With the 2013 versions of STR and FTR scheduled on subsequent weekends, two tandem rallies in tandem seemed to be a hit with a number of attendees at the 2013 Florida Tandem Rally in The Villages. Even though the distance between the Southern Tandem Rally in Cullman, Alabama and the Florida Tandem Rally in The Villages was more than 600 miles, doing them back-to-back made sense for couples from out-of-state. Several couples from northern climes turned the two events into a vacation. Among them were teams from Virginia, Massachusetts, and New Hampshire. After attending the Southern Tandem Rally in Cullman, Carolyn and Don Lane took two days to drive to Florida, and then did some canoeing at Weeki Wachee Springs State Park on Florida’s west coast. They arrived back with the group in The Villages in time to catch the pre-FTR ride Friday morning.
Friday morning 19 bicycles came out for the pre-ride. Two teams opted to explore routes heading outside the sprawling Villages development. The riders of the other 17 cycles decided they’d like to enjoy the typical route that the local PANTHERS ride every Tuesday and Thursday morning. As in past years, the PANTHERS (Partners Aboard Neat Tandems Happily Enjoying Riding Simultaneously) were sponsoring the FTR. While it’s a statewide club, most of the PANTHERS leadership lives in or near The Villages.
In the afternoon, after picking up the rally packets and signing in at the Waterfront Inn, many couples walked over to Lake Sumter Landing. Then it was back to the hotel for an ice cream social featuring hand-scooped vanilla, chocolate or strawberry and lots of yummy toppings.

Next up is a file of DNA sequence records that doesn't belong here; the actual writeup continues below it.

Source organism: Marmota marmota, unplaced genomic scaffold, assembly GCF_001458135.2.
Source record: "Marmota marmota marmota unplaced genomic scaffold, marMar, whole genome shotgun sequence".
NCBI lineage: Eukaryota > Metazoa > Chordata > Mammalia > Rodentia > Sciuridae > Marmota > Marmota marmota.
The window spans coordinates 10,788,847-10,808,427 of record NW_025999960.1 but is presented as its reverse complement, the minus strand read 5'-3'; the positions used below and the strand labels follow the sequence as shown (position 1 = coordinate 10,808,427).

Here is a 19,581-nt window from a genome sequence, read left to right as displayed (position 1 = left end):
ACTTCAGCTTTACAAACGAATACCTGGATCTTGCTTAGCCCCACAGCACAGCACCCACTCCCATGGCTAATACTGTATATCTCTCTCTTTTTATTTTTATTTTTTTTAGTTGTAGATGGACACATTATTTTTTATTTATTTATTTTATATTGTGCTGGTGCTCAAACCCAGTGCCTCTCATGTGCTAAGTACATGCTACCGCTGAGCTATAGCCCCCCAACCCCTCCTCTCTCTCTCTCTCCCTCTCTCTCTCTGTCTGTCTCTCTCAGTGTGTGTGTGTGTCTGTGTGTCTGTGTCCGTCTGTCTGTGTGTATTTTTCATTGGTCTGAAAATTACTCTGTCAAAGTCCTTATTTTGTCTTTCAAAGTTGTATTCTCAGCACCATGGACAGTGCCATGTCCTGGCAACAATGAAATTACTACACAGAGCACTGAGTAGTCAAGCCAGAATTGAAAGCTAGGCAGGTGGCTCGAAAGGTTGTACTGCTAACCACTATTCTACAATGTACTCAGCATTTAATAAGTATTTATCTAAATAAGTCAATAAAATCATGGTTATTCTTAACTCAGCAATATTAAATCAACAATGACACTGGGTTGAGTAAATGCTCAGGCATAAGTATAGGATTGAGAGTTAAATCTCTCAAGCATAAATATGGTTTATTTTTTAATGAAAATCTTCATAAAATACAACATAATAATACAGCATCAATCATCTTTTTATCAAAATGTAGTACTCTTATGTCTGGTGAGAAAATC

For Stephanie and Charles Crawford of Piedmont, S.C., it was their first tandem rally in 4 or 5 years and their first time to attend a rally in Florida. “It’s flat,’’ Charles said, noting that a few years back they had climbed Mount Mitchell in the Smoky Mountains. Flat is a relative term, however. At Saturday night’s banquet some who rode the day’s 47-mile route said it turned out to be hillier than the longer ride. They were right. They climbed 1,757 feet while the 53-mile Marion-Moss Bluff ride scaled 1,559 feet. The metric century had 1,882 feet of elevation.
Saturday morning got off to a great start with a reporter and photographer from The Daily Sun, The Villages newspaper, there to interview riders and photograph the event for a spread in Monday’s paper. All four rides started together, with the 36-miler and the 47-miler diverging after four miles. The two longest rides took a route that crossed the Ocklawaha River twice before the metric headed north through Ocala National Forest and the 57-miler headed around Lake Weir. At the second rest stop for those doing the two longest rides, PANTHERS president Bob Thompson told the riders they were approaching a beautiful stretch “where you can imagine bears having a picnic.” Indeed, it was picture perfect –a car-free, narrow lane cutting through a wooded area with glimpses of Lake Weir visible at times through the trees.
All rides ended with lunch at RJ Gators, a waterfront eatery at Lake Sumter Landing. Dan Graham, proprietor and a fellow PANTHER, arranged long tables on the covered patio overlooking the lake so that we sweaty bikers could enjoy our meal of pastas, shrimp or club salads, or quesadillas without being chilled by the air conditioning. A cold beer was a drink option for those considering an afternoon nap.
Sunday morning we headed to rural Sumter County. There, riders encountered the highest point in Sumter County. Few realized it without being told as its such a gradual climb.
As veteran FTR participant Carol Lilley of Chesapeake, VA., said at the beginning of the rally, “We like riding here. The routes are good, the weather’s great. This time of year at home it’s supposed to be in the 30s tonight.”